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1d
comment What's your favorite proof accessible to a general audience?
... in mathematics, Gauss having surpassed what the school could teach him. In 1788, Gauss started at the Gymnasium. Bartels also became a mathematician, and he and Gauss remained friends. (There is an English translation of the source by Gauss's great-granddaughter, but see Brian Hayes' article for some comments about interpolations made by the translator.)
1d
comment What's your favorite proof accessible to a general audience?
@IvoTerek: "Here says 8 years old. But I never trust a single source alone, so I'll look around a bit a more." The original source of the story appears to be Gauss zum Gedächtnis, which suggests that Gauss was nine years old when the incident occurred. He started at the Katherinenschule in 1784, at age 7, and entered the arithmetic class two years later, which is where the account says the event took place. By age 10, we find Gauss and the teacher Büttner's assistant, Martin Bartels, engaged in self-study ...
Jan
21
comment What's your favorite proof accessible to a general audience?
@guest: The story, as far as we know, doesn't appear in Gauss's own writings, if that's what you're driving at. We only have the word of one of Gauss's Göttingen colleagues that it was "an incident which he often related in old age with amusement and relish."
Jan
20
comment What's your favorite proof accessible to a general audience?
@guest: have you read the rest of the comment thread? Is there something you object to in the source already given?
Jan
20
comment What's your favorite proof accessible to a general audience?
@GabrielH: Did you look at Brian Hayes' article? The Gauss story is as close to a "known fact" as many biographical items ever get. Quite a few authors have added their own elaborations, but the basic outline goes back to the era when Gauss lived, and is a story recounted by Gauss himself. I have not seen any argument for doubting it.
Jan
19
comment What's your favorite proof accessible to a general audience?
No one should claim that Gauss deserves credit for the formula, but he may have rediscovered it at a very young age. The Brian Hayes article cited in the Wikipedia quote is well worth reading. Some highlights: the earliest known source for the story is a tribute to Gauss written a year after his death, and the story is attributed to Gauss himself. This version does not say what numbers were to be summed, or what Gauss's method was; these may be later elaborations. To say the story has "no foundation" is too strong.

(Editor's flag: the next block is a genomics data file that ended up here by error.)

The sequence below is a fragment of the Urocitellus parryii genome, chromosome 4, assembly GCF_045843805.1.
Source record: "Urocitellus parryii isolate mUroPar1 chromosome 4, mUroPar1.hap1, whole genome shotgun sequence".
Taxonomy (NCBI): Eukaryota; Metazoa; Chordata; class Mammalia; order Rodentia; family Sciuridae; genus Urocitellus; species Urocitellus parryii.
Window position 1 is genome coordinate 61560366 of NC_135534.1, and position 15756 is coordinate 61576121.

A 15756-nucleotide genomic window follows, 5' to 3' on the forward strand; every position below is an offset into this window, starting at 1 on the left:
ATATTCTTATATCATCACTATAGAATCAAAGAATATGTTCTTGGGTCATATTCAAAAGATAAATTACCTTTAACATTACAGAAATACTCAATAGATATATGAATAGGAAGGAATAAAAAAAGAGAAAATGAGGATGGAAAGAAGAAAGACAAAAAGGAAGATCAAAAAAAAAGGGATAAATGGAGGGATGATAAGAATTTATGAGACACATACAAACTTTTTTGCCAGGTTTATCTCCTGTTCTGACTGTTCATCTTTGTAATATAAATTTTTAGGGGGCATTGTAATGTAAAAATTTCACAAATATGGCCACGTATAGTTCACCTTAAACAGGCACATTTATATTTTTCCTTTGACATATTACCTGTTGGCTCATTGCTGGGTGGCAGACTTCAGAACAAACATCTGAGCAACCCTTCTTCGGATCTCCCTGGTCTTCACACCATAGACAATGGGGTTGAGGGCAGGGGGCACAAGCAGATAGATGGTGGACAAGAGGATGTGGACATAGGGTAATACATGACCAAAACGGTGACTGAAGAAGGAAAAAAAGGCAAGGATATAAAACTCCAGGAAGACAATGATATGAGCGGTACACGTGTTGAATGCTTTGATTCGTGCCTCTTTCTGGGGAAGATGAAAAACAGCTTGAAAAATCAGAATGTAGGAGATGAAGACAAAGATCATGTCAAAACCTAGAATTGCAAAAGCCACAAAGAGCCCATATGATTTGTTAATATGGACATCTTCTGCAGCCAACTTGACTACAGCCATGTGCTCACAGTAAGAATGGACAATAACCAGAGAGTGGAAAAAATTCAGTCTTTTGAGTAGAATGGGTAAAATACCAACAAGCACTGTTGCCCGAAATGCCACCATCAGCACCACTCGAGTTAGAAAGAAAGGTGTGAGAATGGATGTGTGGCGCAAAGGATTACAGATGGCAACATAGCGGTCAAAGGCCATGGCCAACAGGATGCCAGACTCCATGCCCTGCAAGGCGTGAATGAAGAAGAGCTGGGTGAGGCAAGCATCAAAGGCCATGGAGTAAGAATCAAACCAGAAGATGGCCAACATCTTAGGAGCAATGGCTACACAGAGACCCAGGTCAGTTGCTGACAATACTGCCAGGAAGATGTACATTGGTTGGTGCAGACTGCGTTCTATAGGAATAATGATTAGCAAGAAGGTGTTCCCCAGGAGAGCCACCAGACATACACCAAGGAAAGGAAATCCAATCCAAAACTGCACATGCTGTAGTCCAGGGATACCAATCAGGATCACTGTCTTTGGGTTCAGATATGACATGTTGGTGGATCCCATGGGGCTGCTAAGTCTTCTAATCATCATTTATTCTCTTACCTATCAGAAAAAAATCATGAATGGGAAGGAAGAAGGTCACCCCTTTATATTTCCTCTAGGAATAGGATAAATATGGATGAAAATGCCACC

Jan
13
revised Expected number of matching “cards”. Why is $\sum_{m=0}^n D_{n,m} = \sum_{m=0}^n m \cdot D_{n,m}$?
missing factor 1/n! inserted two places
Jan
13
comment A three variable binomial coefficient identity
I'm sorry to keep revising my answer. In the end, I think the bijection is fairly straightforward, and am a bit frustrated that the explanation is so cumbersome. Perhaps someone can produce a better explanation.
Jan
13
revised A three variable binomial coefficient identity
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Jan
11
awarded  Necromancer
Jan
11
revised A three variable binomial coefficient identity
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Jan
11
revised A three variable binomial coefficient identity
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Jan
11
revised A three variable binomial coefficient identity
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Jan
10
answered How many routes are there that pass through at most one congested intersection
Jan
9
revised A three variable binomial coefficient identity
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Jan
8
answered A three variable binomial coefficient identity
Dec
30
comment Is there a closed form of $a_n=\left(\prod_{k=1}^{n-1}(4^{k}-2^{k})\right)$
I doubt that the expression can be further simplified, but it can be expressed using the $q$-Pochhammer symbol, $$(a;q)_n=\prod_{k=0}^{n-1}(1-aq^k).$$ Let $a=q=2.$ Then $$a_n=2^\binom{n}{2}(-1)^{n-1}(2;2)_{n-1}.$$
Dec
29
answered Probability of getting the same 10 cards after a 104 card shuffle
Dec
28
revised Expected number of matching “cards”. Why is $\sum_{m=0}^n D_{n,m} = \sum_{m=0}^n m \cdot D_{n,m}$?
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Dec
27
comment A question on deriving d'Alembert's formula from change of variables
Hint: both the terms in brackets and the terms coming from carrying out the integral contain left-moving and right-moving parts. What conditions would have to hold for, say, the left moving parts to cancel out?